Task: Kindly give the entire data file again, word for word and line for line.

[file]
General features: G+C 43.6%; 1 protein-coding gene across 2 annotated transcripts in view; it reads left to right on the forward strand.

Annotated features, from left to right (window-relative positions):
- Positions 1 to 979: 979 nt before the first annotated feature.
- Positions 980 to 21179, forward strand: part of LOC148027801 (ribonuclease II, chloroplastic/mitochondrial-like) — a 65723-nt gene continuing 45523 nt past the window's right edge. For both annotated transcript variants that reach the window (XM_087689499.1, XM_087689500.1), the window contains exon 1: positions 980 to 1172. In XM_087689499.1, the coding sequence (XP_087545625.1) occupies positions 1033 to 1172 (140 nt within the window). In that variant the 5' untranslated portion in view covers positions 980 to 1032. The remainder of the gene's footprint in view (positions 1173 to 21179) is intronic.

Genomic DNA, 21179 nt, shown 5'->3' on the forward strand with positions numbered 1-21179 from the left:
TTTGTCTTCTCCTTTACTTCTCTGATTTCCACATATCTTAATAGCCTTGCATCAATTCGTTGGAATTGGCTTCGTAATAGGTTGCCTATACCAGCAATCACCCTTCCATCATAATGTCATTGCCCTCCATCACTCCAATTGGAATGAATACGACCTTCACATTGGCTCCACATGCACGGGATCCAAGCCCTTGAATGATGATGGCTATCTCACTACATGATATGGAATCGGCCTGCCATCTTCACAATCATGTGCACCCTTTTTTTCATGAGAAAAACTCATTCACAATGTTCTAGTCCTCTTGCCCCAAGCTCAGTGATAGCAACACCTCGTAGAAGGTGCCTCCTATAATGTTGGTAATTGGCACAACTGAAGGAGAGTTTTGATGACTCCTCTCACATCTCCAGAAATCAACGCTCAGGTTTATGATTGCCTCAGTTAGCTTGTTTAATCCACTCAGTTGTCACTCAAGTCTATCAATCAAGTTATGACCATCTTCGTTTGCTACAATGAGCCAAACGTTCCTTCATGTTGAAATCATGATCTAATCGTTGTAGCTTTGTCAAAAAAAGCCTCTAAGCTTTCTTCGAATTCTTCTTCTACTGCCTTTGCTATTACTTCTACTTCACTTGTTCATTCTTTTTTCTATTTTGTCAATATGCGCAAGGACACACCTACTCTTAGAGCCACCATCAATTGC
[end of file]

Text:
General features: G+C 43.6%; 1 protein-coding gene across 2 annotated transcripts in view; it reads left to right on the forward strand.

Annotated features, from left to right (window-relative positions):
- Positions 1 to 979: 979 nt before the first annotated feature.
- Positions 980 to 21179, forward strand: part of LOC148027801 (ribonuclease II, chloroplastic/mitochondrial-like) — a 65723-nt gene continuing 45523 nt past the window's right edge. For both annotated transcript variants that reach the window (XM_087689499.1, XM_087689500.1), the window contains exon 1: positions 980 to 1172. In XM_087689499.1, the coding sequence (XP_087545625.1) occupies positions 1033 to 1172 (140 nt within the window). In that variant the 5' untranslated portion in view covers positions 980 to 1032. The remainder of the gene's footprint in view (positions 1173 to 21179) is intronic.

Genomic DNA, 21179 nt, shown 5'->3' on the forward strand with positions numbered 1-21179 from the left:
TTTGTCTTCTCCTTTACTTCTCTGATTTCCACATATCTTAATAGCCTTGCATCAATTCGTTGGAATTGGCTTCGTAATAGGTTGCCTATACCAGCAATCACCCTTCCATCATAATGTCATTGCCCTCCATCACTCCAATTGGAATGAATACGACCTTCACATTGGCTCCACATGCACGGGATCCAAGCCCTTGAATGATGATGGCTATCTCACTACATGATATGGAATCGGCCTGCCATCTTCACAATCATGTGCACCCTTTTTTTCATGAGAAAAACTCATTCACAATGTTCTAGTCCTCTTGCCCCAAGCTCAGTGATAGCAACACCTCGTAGAAGGTGCCTCCTATAATGTTGGTAATTGGCACAACTGAAGGAGAGTTTTGATGACTCCTCTCACATCTCCAGAAATCAACGCTCAGGTTTATGATTGCCTCAGTTAGCTTGTTTAATCCACTCAGTTGTCACTCAAGTCTATCAATCAAGTTATGACCATCTTCGTTTGCTACAATGAGCCAAACGTTCCTTCATGTTGAAATCATGATCTAATCGTTGTAGCTTTGTCAAAAAAAGCCTCTAAGCTTTCTTCGAATTCTTCTTCTACTGCCTTTGCTATTACTTCTACTTCACTTGTTCATTCTTTTTTCTATTTTGTCAATATGCGCAAGGACACACCTACTCTTAGAGCCACCATCAATTGC